The most anticipated matchup of the NBA's play-in tournament is here as the Golden State Warriors and Los Angeles Lakers put on a thriller in their showdown to determine who would lay claim to the No. 7 seed in the Western Conference and who would have to play on Friday night against the Memphis Grizzlies. In the end, it was the defending champions who held on for a 103-100 win.
In the end, it was LeBron James who hit the game-winning 3-pointer to cap off his triple-double and lead Los Angeles to a playoff-clinching victory. The former MVP finished with 22 points to go along with 11 rebounds and 10 assists while Anthony Davis chipped in 25 points and 12 rebounds of his own to help Los Angeles' cause.
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This game delivered on every level as LeBron James and Stephen Curry came up clutch for their respective teams to bring us to the conclusion we ultimately saw. With the Lakers moving on to face the Phoenix Suns, the Warriors will now have to shift their focus to another game on Friday night to keep their postseason hopes alive. Here are the three biggest takeaways from tonight's Lakers victory.
1. Identity crisis resolved
The Lakers' front office put Frank Vogel in a very difficult position this season. Last season's roster was fairly easy to manage. It was essentially built to surround the superstars with shooting and defense, and that made lineup construction relatively simple. The decisions were usually as basic as "big or small" and "which shooters do we use?" But Rob Pelinka built a roster this season with 13 rotation-caliber players all with disparate skill sets, many of whom are headed for free agency in the offseason. Balancing that group has been a challenge all season. Good players often went weeks without playing. The regular season was largely spent experimenting with different combinations and trying to make sure everyone got the reps that they needed.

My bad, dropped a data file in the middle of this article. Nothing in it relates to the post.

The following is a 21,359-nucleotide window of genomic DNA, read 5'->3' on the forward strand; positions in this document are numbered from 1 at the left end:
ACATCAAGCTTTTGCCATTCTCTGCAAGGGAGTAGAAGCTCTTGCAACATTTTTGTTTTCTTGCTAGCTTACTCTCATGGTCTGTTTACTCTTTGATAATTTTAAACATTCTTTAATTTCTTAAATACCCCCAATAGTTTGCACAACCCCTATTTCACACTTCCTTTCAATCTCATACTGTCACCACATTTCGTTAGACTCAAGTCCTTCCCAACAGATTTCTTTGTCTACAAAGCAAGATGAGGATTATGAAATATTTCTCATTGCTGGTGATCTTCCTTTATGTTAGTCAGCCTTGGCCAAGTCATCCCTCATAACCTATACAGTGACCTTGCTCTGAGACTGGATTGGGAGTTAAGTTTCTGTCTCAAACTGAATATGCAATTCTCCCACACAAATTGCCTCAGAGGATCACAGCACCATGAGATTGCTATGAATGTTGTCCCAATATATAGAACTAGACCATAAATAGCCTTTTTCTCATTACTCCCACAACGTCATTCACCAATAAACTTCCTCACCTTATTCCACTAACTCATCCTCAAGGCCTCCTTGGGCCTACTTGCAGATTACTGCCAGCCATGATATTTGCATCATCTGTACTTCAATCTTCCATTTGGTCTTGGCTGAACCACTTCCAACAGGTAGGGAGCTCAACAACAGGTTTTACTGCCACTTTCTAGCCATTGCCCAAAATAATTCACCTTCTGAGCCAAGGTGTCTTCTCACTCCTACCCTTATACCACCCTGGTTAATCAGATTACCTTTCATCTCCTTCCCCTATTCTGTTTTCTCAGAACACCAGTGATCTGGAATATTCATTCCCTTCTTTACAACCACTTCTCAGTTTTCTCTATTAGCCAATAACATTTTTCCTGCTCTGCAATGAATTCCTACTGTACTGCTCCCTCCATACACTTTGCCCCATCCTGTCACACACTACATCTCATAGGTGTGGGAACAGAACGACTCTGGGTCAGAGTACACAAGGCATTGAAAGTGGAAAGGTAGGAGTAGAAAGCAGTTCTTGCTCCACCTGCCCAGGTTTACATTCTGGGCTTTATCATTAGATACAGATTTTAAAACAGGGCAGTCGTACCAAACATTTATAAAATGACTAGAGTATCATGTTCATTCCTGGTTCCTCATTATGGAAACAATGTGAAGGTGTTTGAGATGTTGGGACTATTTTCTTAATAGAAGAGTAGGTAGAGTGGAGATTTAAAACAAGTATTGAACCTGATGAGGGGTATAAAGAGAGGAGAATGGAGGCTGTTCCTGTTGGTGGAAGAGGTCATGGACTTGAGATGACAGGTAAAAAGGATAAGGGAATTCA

But down 13 in a playoff game, the Lakers no longer had time to experiment. They had to settle on their best groups or face elimination Friday, and from the middle of the third quarter onward, they used only seven players. James and Davis were no surprises. Neither were Kyle Kuzma, Kentavious Caldwell-Pope or Alex Caruso. Those were arguably the three most important role players on last season's championship team, and when the chips were down, Vogel trusted them again. They delivered, shooting a combined 50 percent from the floor while providing stellar defense and rebounding.
The final slots went to Dennis Schroder and Wes Matthews. The former offered supplementary playmaking. The latter was an extra 3-and-D wing. That combination of seven players, with Davis playing at center, offers every skill that a championship team needs. It combines elite defense and playmaking with just enough shooting to beat any opponent. From the time Vogel settled on that seven to the end of the game, the Lakers outscored the Warriors by 12. A slot might change here or there depending on the matchup, but ultimately, we got a glimpse into who the Lakers are going to rely on when the chips are down. After a year-long identity crisis, they've found themselves again.